Family Practitioners’ Needs for Information and Training Regarding Complementary and Alternative Treatment Options for Cancer Patients
DOI: 10.3238/zfa.2017.0172-0177german translation / full article
Background: Patients with cancer often require advice on complementary medicine (CM) from their family practitioners, and family practitioners feel responsible for providing sound advice on this subject. Therefore, our aim was to examine family practitioners’ needs for information with respect to CM for patients with cancer. In addition, we investigated how family practitioners obtain relevant information, and what patterns of use of information sources exist in these groups.
Methods: Data were collected using an online survey conducted during the course of a larger project. For the study at hand, data from the group of family practitioners were evaluated both descriptively and using latent class analysis (LCA). Patterns (i.e. subtypes) of different ways of sourcing information were identified by means of LCA.
Results: Data from 219 family practitioners based in 16 federal states were evaluated (56 % women; mean age 54 years). 84 % had an additional qualification (AQ) in the field of CM; 56 % were qualified in homeopathy. In this sample of persons ‘open’ to CM, almost 60 % had to search (often or very often) for information on CM in everyday practice. Respondents would have liked an overview of CM methods and details of specific procedures. There is a substantial need for information on the treatment of typical cancer symptoms and side effects associated with cancer therapies. The first sub-class (62 % family practitioners with an AQ in homeopathy, 46 % without) obtained information from various sources, but primarily from reference books and journals and by contacting experts/colleagues. A second sub-class (38 % family practitioners with an AQ in homeopathy, 54 % without) consulted information sources less frequently overall.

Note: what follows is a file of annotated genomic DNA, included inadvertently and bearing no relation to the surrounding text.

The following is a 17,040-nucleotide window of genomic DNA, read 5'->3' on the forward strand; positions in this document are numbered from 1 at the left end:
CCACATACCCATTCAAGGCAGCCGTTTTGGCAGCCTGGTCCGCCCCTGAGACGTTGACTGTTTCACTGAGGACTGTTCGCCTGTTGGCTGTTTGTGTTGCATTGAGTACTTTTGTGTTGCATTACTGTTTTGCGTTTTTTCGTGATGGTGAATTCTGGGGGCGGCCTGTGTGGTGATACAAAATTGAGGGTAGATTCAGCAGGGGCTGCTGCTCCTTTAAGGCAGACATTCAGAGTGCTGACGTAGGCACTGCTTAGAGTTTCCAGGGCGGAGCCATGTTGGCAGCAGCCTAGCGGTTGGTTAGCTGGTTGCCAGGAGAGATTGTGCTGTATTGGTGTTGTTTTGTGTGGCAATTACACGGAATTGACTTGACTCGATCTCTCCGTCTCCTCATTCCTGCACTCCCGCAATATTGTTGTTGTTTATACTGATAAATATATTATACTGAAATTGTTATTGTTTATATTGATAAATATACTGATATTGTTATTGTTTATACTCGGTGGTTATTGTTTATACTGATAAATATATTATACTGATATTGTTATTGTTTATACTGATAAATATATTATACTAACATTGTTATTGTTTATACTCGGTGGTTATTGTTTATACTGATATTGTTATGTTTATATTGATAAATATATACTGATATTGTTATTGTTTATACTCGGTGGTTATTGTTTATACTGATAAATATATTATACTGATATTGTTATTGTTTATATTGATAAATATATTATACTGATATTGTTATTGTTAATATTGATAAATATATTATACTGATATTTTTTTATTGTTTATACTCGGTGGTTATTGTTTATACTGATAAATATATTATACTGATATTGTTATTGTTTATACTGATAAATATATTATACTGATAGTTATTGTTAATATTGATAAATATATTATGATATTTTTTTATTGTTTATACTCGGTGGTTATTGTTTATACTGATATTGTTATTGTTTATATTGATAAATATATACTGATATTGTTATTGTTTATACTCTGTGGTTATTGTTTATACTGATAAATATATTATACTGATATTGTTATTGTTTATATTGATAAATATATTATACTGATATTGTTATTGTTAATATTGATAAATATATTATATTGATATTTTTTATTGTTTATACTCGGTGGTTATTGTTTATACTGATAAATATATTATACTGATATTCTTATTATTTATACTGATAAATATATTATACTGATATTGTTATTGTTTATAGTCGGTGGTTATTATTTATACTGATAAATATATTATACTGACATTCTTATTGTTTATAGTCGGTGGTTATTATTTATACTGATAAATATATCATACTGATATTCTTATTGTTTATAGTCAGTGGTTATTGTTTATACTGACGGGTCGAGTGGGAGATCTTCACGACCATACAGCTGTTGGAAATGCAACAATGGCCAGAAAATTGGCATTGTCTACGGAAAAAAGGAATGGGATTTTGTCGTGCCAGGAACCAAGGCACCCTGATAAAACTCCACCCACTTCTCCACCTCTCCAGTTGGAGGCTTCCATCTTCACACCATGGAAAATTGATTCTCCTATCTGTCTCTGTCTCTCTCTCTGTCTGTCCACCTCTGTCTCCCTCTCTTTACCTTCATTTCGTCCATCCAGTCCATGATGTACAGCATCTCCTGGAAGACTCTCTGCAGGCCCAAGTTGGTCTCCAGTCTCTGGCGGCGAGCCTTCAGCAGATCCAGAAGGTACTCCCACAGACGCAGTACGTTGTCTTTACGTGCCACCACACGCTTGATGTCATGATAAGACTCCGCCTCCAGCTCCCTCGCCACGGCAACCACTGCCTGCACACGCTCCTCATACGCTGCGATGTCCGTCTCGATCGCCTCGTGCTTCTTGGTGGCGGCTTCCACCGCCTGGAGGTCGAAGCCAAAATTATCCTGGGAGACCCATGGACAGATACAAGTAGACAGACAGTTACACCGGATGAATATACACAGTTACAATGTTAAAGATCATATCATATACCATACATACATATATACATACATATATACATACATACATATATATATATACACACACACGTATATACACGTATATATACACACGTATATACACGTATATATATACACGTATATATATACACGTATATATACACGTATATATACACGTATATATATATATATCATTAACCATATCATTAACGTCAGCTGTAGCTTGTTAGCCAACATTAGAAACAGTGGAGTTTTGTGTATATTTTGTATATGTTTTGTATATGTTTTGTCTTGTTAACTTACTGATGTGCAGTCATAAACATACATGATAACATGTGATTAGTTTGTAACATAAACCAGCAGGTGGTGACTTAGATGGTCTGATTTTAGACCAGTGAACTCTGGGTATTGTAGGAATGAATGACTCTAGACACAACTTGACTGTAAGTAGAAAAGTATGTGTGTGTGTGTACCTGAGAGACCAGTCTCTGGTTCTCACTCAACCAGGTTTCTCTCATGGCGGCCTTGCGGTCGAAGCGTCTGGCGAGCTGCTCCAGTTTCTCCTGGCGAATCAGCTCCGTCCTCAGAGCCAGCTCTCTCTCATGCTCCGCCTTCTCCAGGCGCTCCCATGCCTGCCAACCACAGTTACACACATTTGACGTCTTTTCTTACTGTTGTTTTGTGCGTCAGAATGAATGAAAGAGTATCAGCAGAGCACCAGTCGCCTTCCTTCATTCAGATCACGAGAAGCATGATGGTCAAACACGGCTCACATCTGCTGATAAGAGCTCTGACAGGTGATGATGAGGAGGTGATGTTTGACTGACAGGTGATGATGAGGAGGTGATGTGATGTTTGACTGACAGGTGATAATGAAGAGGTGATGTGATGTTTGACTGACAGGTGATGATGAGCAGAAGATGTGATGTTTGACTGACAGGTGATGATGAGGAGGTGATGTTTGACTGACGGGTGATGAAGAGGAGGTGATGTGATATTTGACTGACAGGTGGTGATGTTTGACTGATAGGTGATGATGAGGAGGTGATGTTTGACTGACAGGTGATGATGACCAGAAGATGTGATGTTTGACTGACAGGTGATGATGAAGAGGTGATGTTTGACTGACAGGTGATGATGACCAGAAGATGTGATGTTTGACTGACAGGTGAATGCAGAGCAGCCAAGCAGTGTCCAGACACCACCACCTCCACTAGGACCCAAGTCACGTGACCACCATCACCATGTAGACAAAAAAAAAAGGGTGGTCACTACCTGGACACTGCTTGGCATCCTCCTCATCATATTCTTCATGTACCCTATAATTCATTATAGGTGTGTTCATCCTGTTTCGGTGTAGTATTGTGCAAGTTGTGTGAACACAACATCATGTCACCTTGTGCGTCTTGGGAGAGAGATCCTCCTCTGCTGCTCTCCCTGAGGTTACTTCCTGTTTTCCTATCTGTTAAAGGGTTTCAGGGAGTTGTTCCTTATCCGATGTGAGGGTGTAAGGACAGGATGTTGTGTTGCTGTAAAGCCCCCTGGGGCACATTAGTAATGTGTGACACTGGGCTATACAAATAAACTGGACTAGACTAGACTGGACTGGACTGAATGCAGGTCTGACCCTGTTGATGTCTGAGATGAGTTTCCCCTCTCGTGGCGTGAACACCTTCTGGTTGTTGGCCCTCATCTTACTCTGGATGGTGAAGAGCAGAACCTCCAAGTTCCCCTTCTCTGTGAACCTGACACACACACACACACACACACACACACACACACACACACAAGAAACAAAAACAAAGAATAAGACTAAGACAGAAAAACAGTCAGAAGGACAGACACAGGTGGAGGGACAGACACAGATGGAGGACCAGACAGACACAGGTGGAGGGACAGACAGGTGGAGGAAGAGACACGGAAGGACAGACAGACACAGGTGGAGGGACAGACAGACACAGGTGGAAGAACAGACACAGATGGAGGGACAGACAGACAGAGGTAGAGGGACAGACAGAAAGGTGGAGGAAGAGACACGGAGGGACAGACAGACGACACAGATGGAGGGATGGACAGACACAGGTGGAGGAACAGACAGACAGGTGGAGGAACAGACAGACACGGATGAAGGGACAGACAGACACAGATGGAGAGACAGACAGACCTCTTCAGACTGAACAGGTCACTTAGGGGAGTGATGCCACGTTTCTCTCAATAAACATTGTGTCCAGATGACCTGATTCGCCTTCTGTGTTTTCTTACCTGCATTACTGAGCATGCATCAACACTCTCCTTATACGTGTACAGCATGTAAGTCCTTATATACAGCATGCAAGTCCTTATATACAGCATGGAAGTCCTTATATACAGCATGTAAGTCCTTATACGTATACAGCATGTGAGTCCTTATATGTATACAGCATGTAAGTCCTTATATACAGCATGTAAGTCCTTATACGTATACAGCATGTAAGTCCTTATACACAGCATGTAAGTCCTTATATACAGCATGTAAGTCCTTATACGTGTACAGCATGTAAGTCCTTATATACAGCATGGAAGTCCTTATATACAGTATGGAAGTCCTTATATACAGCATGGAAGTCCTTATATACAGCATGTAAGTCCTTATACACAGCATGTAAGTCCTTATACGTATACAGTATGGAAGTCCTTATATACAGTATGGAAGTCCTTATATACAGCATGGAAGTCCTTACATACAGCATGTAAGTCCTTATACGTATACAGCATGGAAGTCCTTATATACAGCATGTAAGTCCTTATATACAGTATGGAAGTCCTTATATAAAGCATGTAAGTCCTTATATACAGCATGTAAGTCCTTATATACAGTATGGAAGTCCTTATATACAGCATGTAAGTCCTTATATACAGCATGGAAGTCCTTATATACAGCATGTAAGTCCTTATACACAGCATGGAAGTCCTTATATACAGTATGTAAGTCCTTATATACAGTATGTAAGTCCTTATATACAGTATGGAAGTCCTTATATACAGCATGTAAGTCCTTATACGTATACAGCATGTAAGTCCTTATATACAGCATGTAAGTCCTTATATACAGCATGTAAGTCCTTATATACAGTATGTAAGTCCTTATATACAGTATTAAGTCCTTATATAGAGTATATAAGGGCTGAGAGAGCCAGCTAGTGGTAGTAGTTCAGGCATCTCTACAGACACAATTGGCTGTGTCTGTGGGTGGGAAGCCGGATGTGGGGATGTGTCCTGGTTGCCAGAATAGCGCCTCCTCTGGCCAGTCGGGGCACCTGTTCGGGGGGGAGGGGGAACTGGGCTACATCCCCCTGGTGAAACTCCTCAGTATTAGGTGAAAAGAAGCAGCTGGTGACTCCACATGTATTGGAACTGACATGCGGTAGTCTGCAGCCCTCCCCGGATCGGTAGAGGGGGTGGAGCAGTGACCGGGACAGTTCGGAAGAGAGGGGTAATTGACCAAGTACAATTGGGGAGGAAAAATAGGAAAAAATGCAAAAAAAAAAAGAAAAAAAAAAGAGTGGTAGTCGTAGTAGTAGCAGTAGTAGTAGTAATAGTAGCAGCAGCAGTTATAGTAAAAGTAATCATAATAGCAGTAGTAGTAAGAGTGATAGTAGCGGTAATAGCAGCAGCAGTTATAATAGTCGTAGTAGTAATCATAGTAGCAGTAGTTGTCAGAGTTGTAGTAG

Conclusions: A need for information material and training relating to CM for patients with cancer was sought by surveyed family practitioners even if they had an additional qualification in the field of CM.